Removal of Arsenic From Household Water (C 996)Download PDF
Arsenic in your drinking water may damage your health. For further information about arsenic occurrence and health concerns of arsenic exposure, refer to the University of Georgia Cooperative Extension Circular 858-12, Your Household Water Quality: Arsenic in Your Water, available at your local Extension office and online at http://www.caes.uga.edu/publications.
Because arsenic in household well water is usually dissolved from natural rock in the aquifer, water treatment is the only way to eliminate it. Arsenic in well water occurs in two different forms, “arsenic-III” and “arsenic-V.” Arsenic-III is more toxic to humans and is more difficult to remove than arsenic-V. Because both arsenic forms are found in some Georgia ground water, home treatment systems (like the one described below) should remove both.
If you have tested your water and the arsenic level is greater than 10 parts per billion (ppb), you should re-test to confirm the result before obtaining a treatment system. When re-testing for arsenic, also test the pH, phosphate, silica, hardness, iron, manganese and sulfate levels. The pH, phosphate and silica levels will help your water treatment professional estimate the life of arsenic treatment media, and the hardness, iron, manganese and sulfate levels will determine whether a pre-treatment step is necessary.
Arsenic removal from water requires special adsorption media. Granular ferric oxide, titanium and hybrid media that contain iron-impregnated resin are all highly effective, but there are differences in media life. Before choosing a treatment technology, homeowners should ask water treatment providers to estimate the number of days that media can remove arsenic based on their water usage and water test results. The media are either contained in tanks for whole-house treatment or in cartridges for point-of-use (POU) treatment. Whole-house treatment is intended to treat all water for the house. The POU treatment system is installed at one location, such as a kitchen faucet, that provides water for drinking and cooking.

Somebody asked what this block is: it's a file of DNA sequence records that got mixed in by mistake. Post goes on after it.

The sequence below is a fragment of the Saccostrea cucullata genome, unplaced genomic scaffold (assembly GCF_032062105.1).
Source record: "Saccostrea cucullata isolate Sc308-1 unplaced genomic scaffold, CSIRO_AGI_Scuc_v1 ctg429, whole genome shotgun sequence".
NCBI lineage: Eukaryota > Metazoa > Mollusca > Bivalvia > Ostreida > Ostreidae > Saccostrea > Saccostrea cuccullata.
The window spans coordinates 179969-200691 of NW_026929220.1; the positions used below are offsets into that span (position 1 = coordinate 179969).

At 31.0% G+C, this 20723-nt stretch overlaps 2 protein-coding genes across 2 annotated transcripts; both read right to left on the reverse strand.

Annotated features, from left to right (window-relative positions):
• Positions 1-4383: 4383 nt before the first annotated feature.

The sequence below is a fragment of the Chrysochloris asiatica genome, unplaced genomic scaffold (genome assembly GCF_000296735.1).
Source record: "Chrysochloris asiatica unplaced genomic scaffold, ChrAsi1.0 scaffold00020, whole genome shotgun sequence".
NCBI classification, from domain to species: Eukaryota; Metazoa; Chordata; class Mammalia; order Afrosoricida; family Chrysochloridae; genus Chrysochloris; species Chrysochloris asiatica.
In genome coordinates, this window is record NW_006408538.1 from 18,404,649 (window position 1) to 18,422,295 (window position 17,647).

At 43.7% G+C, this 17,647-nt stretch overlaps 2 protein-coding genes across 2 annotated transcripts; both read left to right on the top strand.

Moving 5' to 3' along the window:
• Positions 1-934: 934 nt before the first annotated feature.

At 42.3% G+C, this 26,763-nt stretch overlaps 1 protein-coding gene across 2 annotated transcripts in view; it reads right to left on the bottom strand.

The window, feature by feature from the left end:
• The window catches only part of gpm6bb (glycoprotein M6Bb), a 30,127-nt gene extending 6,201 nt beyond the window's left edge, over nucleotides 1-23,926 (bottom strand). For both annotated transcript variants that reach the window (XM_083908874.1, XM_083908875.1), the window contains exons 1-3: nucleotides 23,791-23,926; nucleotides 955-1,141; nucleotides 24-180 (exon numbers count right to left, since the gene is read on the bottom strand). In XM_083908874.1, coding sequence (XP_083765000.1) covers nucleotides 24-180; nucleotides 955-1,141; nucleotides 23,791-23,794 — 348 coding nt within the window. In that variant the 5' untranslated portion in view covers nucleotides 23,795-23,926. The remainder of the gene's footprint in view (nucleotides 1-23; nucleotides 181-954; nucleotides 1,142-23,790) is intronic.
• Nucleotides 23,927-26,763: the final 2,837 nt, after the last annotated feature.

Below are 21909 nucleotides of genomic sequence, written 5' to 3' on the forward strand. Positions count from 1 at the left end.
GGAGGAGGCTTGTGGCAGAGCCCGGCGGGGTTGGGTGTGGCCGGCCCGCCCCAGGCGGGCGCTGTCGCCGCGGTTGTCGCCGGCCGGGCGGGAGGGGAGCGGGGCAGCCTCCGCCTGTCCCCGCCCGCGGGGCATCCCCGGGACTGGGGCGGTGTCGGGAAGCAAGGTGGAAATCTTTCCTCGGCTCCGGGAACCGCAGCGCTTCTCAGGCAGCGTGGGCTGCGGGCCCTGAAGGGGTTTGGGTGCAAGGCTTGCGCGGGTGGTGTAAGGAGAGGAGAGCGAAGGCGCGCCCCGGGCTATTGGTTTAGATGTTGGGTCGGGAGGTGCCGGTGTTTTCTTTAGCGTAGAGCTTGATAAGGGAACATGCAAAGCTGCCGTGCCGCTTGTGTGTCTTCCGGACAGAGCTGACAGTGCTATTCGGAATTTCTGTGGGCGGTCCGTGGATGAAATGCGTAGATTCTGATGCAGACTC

The whole-house treatment system usually is the preferred treatment technology for arsenic removal, and its media typically lasts for two to three years. Given the higher initial cost of whole-house system, homeowners can consider a POU system that would provide enough water for drinking and cooking in an average household. However, some arsenic exposure may continue from drinking from other faucets, bathing, showering and brushing teeth. The media in POU systems typically lasts for one year.
Some well water may need to be pre-treated before it goes through the arsenic treatment system to extend the system’s life. A water treatment professional can provide information and equipment for pre-treatment. The pre-treatment step is generally recommended when water has one or more of the following test levels:
- Iron higher than 0.5 parts per million (ppm)
- Sulfate higher than 100 ppm
- Manganese higher than 0.05 ppm
- Hardness higher than 300 ppm
A typical whole-house adsorption system installed by a water treatment professional is shown in Figure 1. The system consists of a flow control module, an incoming water pressure gauge, an untreated water sampling port, a tank containing two cubic feet or more (depending on the size of the household and water test results) of adsorption media with backwash control valves, a shut-off valve and a sampling port for treated water. The system should be thoroughly backwashed before being placed into service. The system requires backwashing every 28 days or after treatment of every 8,000 gallons of water. Most systems have an automatic backwash option based on the volume of water treated or the time since the last backwash. This periodic backwash helps to “fluff” the bed to eliminate channeling and to remove sediment and minerals that increase the pressure and reduce water flow.